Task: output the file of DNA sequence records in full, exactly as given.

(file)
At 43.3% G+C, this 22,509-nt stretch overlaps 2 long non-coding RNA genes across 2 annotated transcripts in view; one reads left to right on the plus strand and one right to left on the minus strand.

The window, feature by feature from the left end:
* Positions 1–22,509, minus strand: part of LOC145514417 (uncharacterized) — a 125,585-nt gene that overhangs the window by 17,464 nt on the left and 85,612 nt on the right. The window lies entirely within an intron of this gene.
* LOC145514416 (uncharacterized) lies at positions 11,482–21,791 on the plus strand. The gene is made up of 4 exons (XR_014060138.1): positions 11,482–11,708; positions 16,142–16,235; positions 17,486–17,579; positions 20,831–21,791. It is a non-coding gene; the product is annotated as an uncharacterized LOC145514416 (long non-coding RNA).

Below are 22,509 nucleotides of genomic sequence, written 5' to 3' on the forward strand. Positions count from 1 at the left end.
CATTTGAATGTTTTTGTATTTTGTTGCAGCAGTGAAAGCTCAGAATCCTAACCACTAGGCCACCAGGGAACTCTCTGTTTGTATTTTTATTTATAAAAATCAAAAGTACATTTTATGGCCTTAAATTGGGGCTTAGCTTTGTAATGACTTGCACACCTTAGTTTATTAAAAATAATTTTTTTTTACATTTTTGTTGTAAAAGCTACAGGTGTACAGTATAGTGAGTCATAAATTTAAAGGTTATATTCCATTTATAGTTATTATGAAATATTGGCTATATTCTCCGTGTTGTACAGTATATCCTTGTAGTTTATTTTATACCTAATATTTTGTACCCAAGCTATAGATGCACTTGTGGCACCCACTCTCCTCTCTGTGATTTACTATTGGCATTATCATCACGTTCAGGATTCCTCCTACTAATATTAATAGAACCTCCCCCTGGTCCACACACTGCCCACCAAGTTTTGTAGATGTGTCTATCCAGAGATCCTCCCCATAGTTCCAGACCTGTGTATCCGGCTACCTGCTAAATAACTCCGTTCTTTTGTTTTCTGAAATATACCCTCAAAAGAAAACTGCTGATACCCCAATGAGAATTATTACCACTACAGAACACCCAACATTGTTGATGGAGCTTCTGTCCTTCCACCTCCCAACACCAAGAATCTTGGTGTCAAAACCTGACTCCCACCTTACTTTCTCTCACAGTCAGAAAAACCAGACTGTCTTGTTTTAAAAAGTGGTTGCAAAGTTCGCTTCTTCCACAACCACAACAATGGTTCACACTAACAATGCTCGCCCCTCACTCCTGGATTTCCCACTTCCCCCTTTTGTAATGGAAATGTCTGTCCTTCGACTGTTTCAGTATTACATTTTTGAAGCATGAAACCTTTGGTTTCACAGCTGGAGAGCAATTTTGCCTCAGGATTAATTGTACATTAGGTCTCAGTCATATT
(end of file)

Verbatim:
At 43.3% G+C, this 22,509-nt stretch overlaps 2 long non-coding RNA genes across 2 annotated transcripts in view; one reads left to right on the plus strand and one right to left on the minus strand.

The window, feature by feature from the left end:
* Positions 1–22,509, minus strand: part of LOC145514417 (uncharacterized) — a 125,585-nt gene that overhangs the window by 17,464 nt on the left and 85,612 nt on the right. The window lies entirely within an intron of this gene.
* LOC145514416 (uncharacterized) lies at positions 11,482–21,791 on the plus strand. The gene is made up of 4 exons (XR_014060138.1): positions 11,482–11,708; positions 16,142–16,235; positions 17,486–17,579; positions 20,831–21,791. It is a non-coding gene; the product is annotated as an uncharacterized LOC145514416 (long non-coding RNA).

Below are 22,509 nucleotides of genomic sequence, written 5' to 3' on the forward strand. Positions count from 1 at the left end.
CATTTGAATGTTTTTGTATTTTGTTGCAGCAGTGAAAGCTCAGAATCCTAACCACTAGGCCACCAGGGAACTCTCTGTTTGTATTTTTATTTATAAAAATCAAAAGTACATTTTATGGCCTTAAATTGGGGCTTAGCTTTGTAATGACTTGCACACCTTAGTTTATTAAAAATAATTTTTTTTTACATTTTTGTTGTAAAAGCTACAGGTGTACAGTATAGTGAGTCATAAATTTAAAGGTTATATTCCATTTATAGTTATTATGAAATATTGGCTATATTCTCCGTGTTGTACAGTATATCCTTGTAGTTTATTTTATACCTAATATTTTGTACCCAAGCTATAGATGCACTTGTGGCACCCACTCTCCTCTCTGTGATTTACTATTGGCATTATCATCACGTTCAGGATTCCTCCTACTAATATTAATAGAACCTCCCCCTGGTCCACACACTGCCCACCAAGTTTTGTAGATGTGTCTATCCAGAGATCCTCCCCATAGTTCCAGACCTGTGTATCCGGCTACCTGCTAAATAACTCCGTTCTTTTGTTTTCTGAAATATACCCTCAAAAGAAAACTGCTGATACCCCAATGAGAATTATTACCACTACAGAACACCCAACATTGTTGATGGAGCTTCTGTCCTTCCACCTCCCAACACCAAGAATCTTGGTGTCAAAACCTGACTCCCACCTTACTTTCTCTCACAGTCAGAAAAACCAGACTGTCTTGTTTTAAAAAGTGGTTGCAAAGTTCGCTTCTTCCACAACCACAACAATGGTTCACACTAACAATGCTCGCCCCTCACTCCTGGATTTCCCACTTCCCCCTTTTGTAATGGAAATGTCTGTCCTTCGACTGTTTCAGTATTACATTTTTGAAGCATGAAACCTTTGGTTTCACAGCTGGAGAGCAATTTTGCCTCAGGATTAATTGTACATTAGGTCTCAGTCATATT